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Cooking is not on my list of favorite things to do. So when the big kettle of chicken soup turned out to be the best I’ve ever made, I called and left a message offering half of it to my daughter-in-law Heidi who was predictably more than busy (she and my oldest son have seven children). Then Doug asked me to do some online ordering for him, and he watched as I turned the stove below “warm,” lower than low, almost off. We went into my office room and proceeded to order. A few minutes later I smelled something burning. I ran into the kitchen to find smoke billowing from the stove, the pot boiling over and a terrible smell permeating everything. With oven mitts I pulled the boiling kettle off the stove and saw bright red. Our quarter-century-old stove which has been unpredictable lately had betrayed me and turned to high instead of warm.
Oh, but surely I could save the top part of the soup! I had worked so hard on it and it was so good! But I had nothing to pour the soup into. I sat the pot on the counter and grabbed my biggest bowl out of the cupboard. You guessed it; I burned the counter-top! And the entire pot of soup was ruined anyway. Doug scrubbed the pot and the counter while I scrubbed the stove, then I called Heidi, who had locked herself out of her car, hadn’t heard my message and wasn’t expecting the soup.
Doug took me out to dinner in an attempt to soothe my frustration, but at first I couldn’t pull myself out of regret. If only I had pulled the pot off the plate entirely before I left the room I could have helped Heidi and had delicious soup for lunches all the week before Christmas. If only I hadn’t set the pot on the counter I wouldn’t have marred it. If only Doug hadn’t come just then to take me out of the kitchen and none of this would have happened. But what a waste of energy “if onlys” are!
What I’ve Decided about “If Onlys”
As we wind up 2011 and look ahead to a new year, perhaps this traditional time of resolutions is a good time to make a very different one: No more “if onlys.” The past is past and is unchangeable: but it can be reframed in light and love.
My regrets over the ruined soup and marred counter were so minor compared to many “if only’s I’ve experienced. So many of the stories I tell myself about the past start with, “If only I had been a better person, then . . . If only I had been spiritually stronger and been raised in a more functional family with better communication skills so I could have had better boundaries, been a better problem solver, more open, THEN I would have made better relationship choices, been a better wife, and wouldn’t have ended up divorced. I would have given my kids better patterns to pass to their children . . . .” The “if onlys” can go on and on.”
My worst “if onlys” have been in regard to my son’s suicide. In an instant I can plunge myself into guilt and shame if I entertain thoughts such as, “If only I could have done whatever would have made the difference. If only I had been more aware and known what was going on . . . .” such “if onlys” are dangerous: the Holy Ghost withdraws, and positive energy drains out.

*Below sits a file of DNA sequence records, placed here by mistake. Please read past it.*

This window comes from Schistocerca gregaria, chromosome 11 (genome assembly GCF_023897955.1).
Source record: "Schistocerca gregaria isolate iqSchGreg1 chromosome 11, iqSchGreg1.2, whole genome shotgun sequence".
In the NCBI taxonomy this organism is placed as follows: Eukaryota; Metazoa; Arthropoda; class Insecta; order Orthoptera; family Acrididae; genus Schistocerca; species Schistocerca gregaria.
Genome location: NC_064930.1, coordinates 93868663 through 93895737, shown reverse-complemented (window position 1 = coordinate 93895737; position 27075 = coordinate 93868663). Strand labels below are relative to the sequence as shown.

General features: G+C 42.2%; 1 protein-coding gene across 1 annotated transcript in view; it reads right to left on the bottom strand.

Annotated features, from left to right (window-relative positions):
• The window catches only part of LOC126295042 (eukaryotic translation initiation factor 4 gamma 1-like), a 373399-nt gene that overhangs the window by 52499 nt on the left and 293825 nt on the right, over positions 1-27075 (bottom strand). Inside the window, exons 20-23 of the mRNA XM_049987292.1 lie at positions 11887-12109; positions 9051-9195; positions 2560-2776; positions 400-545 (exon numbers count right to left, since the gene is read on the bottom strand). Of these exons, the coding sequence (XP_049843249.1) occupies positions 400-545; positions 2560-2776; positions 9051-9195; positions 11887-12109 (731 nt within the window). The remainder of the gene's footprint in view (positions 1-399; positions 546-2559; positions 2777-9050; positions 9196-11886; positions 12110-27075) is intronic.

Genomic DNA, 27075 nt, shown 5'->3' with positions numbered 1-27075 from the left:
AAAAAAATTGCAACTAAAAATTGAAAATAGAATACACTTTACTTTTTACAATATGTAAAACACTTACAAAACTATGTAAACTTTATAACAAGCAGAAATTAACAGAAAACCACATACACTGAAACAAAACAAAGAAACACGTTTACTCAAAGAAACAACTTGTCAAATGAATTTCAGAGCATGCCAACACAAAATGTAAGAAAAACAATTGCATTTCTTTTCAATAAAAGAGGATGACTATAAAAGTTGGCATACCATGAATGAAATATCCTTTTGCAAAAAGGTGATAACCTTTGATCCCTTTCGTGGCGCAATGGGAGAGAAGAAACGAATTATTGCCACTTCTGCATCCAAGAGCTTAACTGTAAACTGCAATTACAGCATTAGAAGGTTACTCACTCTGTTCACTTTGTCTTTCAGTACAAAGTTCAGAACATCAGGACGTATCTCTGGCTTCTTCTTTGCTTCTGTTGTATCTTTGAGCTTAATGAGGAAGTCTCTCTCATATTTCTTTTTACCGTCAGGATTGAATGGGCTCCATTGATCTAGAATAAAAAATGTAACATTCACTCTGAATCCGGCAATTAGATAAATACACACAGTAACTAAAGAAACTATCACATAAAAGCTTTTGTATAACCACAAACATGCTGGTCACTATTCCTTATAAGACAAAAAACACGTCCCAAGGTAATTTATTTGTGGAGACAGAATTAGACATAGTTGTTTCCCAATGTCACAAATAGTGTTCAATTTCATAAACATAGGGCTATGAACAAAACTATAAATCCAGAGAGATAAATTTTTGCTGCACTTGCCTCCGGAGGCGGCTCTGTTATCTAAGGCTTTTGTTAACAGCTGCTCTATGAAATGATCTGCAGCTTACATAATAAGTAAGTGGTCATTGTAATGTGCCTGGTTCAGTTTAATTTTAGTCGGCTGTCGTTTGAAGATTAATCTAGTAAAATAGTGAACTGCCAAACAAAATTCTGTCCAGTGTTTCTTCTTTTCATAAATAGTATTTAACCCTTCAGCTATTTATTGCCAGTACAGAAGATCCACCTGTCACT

Why? Because “If only’s” are illusions, even lies. I was the best person I knew how to be back then, as I am right now. And “if onlys” can mirror an attitude of disregard for the power of the Atonement. God’s hand is in all things. In fact, in D&C 59:21 we read, “And in nothing doth man offend God, or against none is his wrath kindled, save those who confess not his hand in all things.”
God knows exactly what He is doing. He sent me to the best family for me, the one that was perfect to give me the experiences I needed to learn the things I most needed to learn. And I married the men that put me in the situations I needed to learn the most. All things work together for good. ( See Romans 8:28, D&C 105:40, D&c 100:15, D&C 90:24, D&C 98:3)
The Lord doesn’t want me to define myself by my weaknesses and failures. That is not the Lord’s way. He forgets repented failures and He GAVE weakness to make me humble (Ether 12:27) , so He can’t condemn me for it. His desire is not to condemn, anyway, but to redeem. ) I was given weakness so I would be humble, so I would sense how much I need the Lord—in everything.
“If onlys” indicate a reluctance to truly believe the scope and depth and breadth of Jesus’ power to make all things right. Truman Madsen said there is no suffering beyond His ability to redeem. Staying stuck in “if onlys” and refusing to forgive myself or others is refusal to accept the redeeming power of the Atonement. Anger, bitterness, resentments are also rejections of the Atonement. Our participation in His sacrifice requires a much smaller sacrifice: giving up our enmity, our regrets, our “if onlys.” To let go of the “if onlys” and forgive life for being what it is, forgive myself for being weak and imperfect, and forgive others, is to set a prisoner free and discover that the prisoner was me. I want to be set free.
I can trust God to make everything right in the end if my desires are for righteousness, for peace, for all the blessings of being part of His eternal family. I can let go of all the “if onlys” in regard to my children and forgive myself for any way I let them down, knowing that was never my intent. I wanted to be the perfect mother for them, (maybe pridefully so) but I was just my imperfect self in a very imperfect situation. And I can redefine what a mother should be to grown sons. Beloved counselor and friend Ed McCormack said my job is simply to seek the Spirit and radiate the Spirit, which of course includes charity for them and for myself. That is what I will pray for.